Four students in Cornell Law School’s Securities Law Clinic recently traveled to Upstate Oasis, a senior education center in Syracuse, to give a public presentation on investment fraud schemes that target seniors and retirees. Under the guidance of Professor William Jacobson and Professor Robert Banks, students Nicholas Hietpas ’24, Jade Lee ’24, Yi-An Wang ’24, and Zachary Hunt ’24 spent the afternoon speaking to a large group of attendees about the warning signs of investment fraud, common investment fraud schemes, and the resources available to individuals who believe they have been defrauded.
Financial exploitation is one of the fastest-growing forms of elder abuse, and many forms of investment fraud aim to exploit common vulnerabilities among the elderly. Older adults often experience cognitive decline or incapacity as they age, and they tend to be less comfortable with technology than younger adults, which can encourage fraudsters to deliberately target seniors and retirees. Because these schemes frequently rely on building trust with the victim, older adults who live alone, are isolated from their communities, or have limited social relationships are particularly vulnerable to investment fraud, as feeling alone can lead these individuals to readily trust others.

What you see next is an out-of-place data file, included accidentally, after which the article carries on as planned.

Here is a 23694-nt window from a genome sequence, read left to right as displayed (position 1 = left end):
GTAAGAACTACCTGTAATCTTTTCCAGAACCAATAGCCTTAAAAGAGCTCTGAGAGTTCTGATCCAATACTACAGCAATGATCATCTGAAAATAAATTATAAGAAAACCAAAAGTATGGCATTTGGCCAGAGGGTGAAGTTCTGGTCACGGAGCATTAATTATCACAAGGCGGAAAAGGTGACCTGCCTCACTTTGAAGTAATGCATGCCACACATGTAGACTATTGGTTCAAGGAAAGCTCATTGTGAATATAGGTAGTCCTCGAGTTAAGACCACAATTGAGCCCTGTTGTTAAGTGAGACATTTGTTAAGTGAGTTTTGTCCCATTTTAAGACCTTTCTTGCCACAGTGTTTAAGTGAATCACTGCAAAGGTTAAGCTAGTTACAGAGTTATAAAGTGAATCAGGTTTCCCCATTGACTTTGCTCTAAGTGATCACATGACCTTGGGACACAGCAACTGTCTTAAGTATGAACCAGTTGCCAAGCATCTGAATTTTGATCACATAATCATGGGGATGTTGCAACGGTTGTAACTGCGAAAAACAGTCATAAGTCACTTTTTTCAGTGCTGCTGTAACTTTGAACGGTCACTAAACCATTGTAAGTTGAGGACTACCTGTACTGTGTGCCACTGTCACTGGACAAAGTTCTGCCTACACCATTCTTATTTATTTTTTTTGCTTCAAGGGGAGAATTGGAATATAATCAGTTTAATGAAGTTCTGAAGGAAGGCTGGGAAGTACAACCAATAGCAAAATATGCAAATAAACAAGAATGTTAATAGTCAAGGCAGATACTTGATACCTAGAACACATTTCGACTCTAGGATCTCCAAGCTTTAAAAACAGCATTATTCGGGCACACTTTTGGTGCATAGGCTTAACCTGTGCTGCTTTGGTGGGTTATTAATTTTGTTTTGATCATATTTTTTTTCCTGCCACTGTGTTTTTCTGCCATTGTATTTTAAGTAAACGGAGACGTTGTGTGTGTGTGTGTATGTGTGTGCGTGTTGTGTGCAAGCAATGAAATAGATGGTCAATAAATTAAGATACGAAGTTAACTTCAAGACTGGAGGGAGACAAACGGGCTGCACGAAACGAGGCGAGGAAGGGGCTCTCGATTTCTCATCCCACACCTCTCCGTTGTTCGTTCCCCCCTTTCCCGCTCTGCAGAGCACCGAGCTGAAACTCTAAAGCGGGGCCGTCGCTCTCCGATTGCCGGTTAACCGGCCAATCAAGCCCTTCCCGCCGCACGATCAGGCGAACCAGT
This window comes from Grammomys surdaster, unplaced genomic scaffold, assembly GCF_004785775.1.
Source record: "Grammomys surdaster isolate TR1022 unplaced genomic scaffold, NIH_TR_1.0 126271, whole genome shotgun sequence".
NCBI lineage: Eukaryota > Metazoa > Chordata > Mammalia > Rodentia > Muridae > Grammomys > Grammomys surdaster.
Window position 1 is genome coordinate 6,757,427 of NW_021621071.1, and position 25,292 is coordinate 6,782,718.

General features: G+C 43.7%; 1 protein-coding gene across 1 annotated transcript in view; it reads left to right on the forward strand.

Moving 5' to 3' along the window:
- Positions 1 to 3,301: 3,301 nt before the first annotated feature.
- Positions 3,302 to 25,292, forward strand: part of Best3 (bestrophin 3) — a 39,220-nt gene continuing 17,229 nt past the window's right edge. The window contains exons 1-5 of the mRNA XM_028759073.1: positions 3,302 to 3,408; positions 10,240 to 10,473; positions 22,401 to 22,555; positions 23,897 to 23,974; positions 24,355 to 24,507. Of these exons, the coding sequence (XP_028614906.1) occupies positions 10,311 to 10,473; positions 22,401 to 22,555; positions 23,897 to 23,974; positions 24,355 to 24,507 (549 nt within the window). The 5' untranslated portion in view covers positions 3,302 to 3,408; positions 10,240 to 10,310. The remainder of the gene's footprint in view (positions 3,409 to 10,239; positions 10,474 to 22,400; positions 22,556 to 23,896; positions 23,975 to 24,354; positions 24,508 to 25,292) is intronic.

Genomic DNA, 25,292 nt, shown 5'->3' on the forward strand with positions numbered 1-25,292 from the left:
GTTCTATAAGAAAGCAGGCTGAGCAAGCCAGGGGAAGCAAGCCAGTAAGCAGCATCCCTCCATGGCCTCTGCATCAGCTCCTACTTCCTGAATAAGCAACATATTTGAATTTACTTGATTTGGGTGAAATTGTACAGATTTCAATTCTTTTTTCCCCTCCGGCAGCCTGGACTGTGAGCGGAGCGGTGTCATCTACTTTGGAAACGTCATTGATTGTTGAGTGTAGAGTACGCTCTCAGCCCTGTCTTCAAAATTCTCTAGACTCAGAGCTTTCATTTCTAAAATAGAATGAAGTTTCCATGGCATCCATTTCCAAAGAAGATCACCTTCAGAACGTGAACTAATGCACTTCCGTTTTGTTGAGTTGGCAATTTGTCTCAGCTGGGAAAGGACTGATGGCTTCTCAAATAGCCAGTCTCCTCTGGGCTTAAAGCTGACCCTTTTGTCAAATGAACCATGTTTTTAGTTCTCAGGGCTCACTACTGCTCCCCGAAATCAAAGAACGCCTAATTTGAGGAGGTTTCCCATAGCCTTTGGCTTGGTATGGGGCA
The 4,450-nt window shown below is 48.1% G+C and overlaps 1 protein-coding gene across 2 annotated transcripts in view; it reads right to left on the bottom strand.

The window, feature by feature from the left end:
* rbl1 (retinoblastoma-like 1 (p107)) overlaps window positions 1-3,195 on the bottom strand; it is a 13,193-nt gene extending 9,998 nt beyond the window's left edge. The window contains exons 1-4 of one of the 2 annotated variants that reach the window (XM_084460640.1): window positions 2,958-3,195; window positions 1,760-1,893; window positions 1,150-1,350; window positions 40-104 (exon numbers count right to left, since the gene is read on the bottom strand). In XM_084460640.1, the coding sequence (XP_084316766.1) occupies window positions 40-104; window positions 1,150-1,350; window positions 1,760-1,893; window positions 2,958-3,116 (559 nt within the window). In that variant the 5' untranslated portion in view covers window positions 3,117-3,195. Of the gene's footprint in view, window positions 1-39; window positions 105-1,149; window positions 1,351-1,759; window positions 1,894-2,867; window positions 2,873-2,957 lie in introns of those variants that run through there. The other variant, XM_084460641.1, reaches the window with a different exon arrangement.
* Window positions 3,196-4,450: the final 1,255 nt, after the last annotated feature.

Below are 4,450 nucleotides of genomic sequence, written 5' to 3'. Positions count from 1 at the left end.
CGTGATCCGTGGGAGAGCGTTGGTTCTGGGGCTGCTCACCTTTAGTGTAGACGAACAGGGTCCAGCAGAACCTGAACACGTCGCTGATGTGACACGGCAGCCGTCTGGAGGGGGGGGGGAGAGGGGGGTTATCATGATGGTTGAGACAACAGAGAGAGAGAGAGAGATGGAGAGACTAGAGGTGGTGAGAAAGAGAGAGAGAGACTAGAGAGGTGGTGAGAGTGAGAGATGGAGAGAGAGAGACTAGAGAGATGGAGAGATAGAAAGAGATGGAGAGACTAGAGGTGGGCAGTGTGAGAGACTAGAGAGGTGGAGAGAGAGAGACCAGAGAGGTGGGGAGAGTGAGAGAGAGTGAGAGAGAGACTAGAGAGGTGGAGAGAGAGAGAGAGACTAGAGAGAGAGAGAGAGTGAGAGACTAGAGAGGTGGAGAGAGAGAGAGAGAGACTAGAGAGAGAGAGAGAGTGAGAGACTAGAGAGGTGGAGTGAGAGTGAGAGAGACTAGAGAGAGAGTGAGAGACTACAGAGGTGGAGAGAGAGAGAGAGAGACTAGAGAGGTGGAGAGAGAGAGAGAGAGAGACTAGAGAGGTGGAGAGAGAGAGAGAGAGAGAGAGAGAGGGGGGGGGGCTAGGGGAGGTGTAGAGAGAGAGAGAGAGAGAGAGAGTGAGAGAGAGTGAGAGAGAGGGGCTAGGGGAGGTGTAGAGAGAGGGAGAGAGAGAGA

Due to their unique vulnerabilities, seniors and retirees are targeted at rates that far exceed the services available to assist them. As a result, law school clinics are an important resource for individuals who have become victims of investment fraud. Since 2008, Cornell’s Securities Law Clinic has offered students the opportunity to provide legal services to investors in upstate New York, including seniors and retirees who have been sold unsuitable or fraudulent financial products. In the Securities Law Clinic, students interview prospective clients, conduct discovery, draft legal documents, negotiate settlements, and even represent clients at hearings under attorney supervision.
Students in the Securities Law Clinic also participate in a variety of public outreach and education opportunities across central New York, such as the recent presentation at Upstate Oasis.
“This was a win-win for the students and the audience,” said Banks, who accompanied the students to Syracuse. “The students got valuable experience researching their topics, and then they honed their public-speaking skills by presenting their findings. The audience was given valuable information that will help them avoid becoming future fraud victims. I was extremely impressed with the students and gratified to see how interested the seniors were in the program.”